|Pop Culture Gadabout|
Saturday, August 29, 2009 |
( 8/29/2009 07:37:00 AM ) Bill S.
JUST WAITIN' FOR MONDAY: After months of frantic searches, long drives to interviews and too many mornings waking up stressed and worried, I'm starting a job this Monday at a behavioral health center in the area. Though I've been looking far and wide for a job, we've both hoped that we'd be able to stay in the part of Arizona where we lit a little than two years ago: it wasn't that the idea of moving all our stuff seemed particularly arduous (though it does), but we've fallen in love with our quiet little rural desert home. For now, at least, it looks like we get to stay put a while longer.
This definitely, as I've noted more than once, has been a rocky summer: the joy of getting our novel published has been overbalanced by the stress of unemployment and the knowledge that whatever financial rewards we see from this won't come until next year. Our attempts at making supplemental money, writing for a local paper, resulted in some enjoyable journalistic collaborations between my wife and I, but it came to a screeching halt when the paper quickly folded. Difficult times, but I know we haven't been the only ones experiencing it.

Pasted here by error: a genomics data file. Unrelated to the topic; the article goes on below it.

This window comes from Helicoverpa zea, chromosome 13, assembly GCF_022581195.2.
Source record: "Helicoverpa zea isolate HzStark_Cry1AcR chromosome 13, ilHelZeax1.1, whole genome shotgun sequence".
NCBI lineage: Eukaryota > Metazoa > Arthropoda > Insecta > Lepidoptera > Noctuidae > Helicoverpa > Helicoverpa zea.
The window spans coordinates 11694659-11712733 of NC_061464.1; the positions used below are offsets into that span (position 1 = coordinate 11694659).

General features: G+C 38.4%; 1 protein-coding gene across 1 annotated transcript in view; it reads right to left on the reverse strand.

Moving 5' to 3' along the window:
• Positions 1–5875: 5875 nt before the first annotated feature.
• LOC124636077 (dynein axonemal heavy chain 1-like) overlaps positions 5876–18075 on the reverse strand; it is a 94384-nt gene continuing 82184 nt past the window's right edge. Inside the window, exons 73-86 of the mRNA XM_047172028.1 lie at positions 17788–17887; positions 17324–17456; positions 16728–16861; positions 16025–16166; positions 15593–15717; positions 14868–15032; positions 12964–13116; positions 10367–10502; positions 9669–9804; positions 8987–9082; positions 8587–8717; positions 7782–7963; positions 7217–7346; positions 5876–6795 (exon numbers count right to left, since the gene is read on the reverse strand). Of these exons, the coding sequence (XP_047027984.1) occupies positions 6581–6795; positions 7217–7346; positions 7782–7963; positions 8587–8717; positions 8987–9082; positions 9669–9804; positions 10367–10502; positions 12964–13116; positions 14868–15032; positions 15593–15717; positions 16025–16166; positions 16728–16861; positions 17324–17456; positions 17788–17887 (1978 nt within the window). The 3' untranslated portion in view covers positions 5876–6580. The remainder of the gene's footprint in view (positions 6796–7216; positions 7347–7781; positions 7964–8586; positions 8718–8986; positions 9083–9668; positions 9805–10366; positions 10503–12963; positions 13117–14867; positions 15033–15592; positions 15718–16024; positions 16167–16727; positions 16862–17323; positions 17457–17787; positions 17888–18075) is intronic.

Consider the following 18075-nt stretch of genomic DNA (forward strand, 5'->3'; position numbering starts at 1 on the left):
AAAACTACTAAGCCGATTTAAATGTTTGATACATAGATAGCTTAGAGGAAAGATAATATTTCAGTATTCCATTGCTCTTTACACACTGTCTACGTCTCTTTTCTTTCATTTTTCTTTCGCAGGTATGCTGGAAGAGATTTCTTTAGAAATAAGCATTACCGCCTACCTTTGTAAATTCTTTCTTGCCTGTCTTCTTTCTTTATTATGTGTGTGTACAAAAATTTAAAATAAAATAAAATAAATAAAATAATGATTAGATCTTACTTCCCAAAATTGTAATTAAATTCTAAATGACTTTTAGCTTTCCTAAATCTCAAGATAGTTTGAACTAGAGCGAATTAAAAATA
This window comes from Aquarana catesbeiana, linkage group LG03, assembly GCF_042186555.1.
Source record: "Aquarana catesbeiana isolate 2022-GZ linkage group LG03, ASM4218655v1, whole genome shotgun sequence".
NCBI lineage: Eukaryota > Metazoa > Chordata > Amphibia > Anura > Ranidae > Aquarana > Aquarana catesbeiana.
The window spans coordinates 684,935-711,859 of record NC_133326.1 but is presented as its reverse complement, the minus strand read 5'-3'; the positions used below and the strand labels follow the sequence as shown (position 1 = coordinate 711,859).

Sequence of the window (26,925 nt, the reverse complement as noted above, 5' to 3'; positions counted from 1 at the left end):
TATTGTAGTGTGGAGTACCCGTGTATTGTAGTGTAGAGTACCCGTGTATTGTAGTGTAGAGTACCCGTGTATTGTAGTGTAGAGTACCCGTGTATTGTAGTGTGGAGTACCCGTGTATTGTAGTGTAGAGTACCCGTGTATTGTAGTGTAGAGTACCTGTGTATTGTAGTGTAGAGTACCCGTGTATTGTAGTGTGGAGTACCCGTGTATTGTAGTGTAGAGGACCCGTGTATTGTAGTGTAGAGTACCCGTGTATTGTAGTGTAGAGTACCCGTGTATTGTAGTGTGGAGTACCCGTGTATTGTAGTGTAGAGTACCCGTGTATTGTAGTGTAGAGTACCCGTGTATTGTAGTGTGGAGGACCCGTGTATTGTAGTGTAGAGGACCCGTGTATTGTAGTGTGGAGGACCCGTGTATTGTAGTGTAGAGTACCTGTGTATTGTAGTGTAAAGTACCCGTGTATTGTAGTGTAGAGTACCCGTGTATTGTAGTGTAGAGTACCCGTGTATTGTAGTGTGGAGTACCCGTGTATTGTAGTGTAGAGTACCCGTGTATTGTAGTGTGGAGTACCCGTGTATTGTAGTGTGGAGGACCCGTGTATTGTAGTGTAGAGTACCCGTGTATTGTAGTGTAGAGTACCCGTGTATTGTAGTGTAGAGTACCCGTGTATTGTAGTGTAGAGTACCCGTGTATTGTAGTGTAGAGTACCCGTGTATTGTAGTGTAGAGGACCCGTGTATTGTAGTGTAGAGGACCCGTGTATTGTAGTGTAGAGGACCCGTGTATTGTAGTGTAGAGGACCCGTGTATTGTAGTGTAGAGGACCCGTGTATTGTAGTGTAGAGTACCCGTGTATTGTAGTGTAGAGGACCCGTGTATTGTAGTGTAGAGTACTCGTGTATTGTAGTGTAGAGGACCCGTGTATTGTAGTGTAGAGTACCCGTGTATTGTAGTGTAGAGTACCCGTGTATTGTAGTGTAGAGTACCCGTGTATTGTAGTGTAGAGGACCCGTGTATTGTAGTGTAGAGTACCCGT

Looking for work in the social services sector -- particularly in a state where its ideologically ossified legislators continue to haggle over approving a state budget -- has been pretty daunting. The agency where I was working has sliced its two-man in-home staff in half, while the number of clients served by the program is presently larger than it had been when I initially joined the agency. With funding up in the air, the agency is reluctant to call back in-home workers who they may need to lay off again two or three months down the road. For those who remain, it's the path to burnout, but then the field of family-based behavioral health work has always been a low-pay/high-stress one.
Even when agencies want you, the current practice appears to be to delay the actual hiring process for as long as possible to save some money. I first interviewed for this position weeks ago, and it seemingly took forever until I was actually told I had it late Friday. Like insurance companies holding onto that settlement for as long as they can, the delay proves beneficial to the agency's bottom line.
But, to heck with the cynicism, I'm just glad to be rejoining the ranks of the close-to-gainfully employed.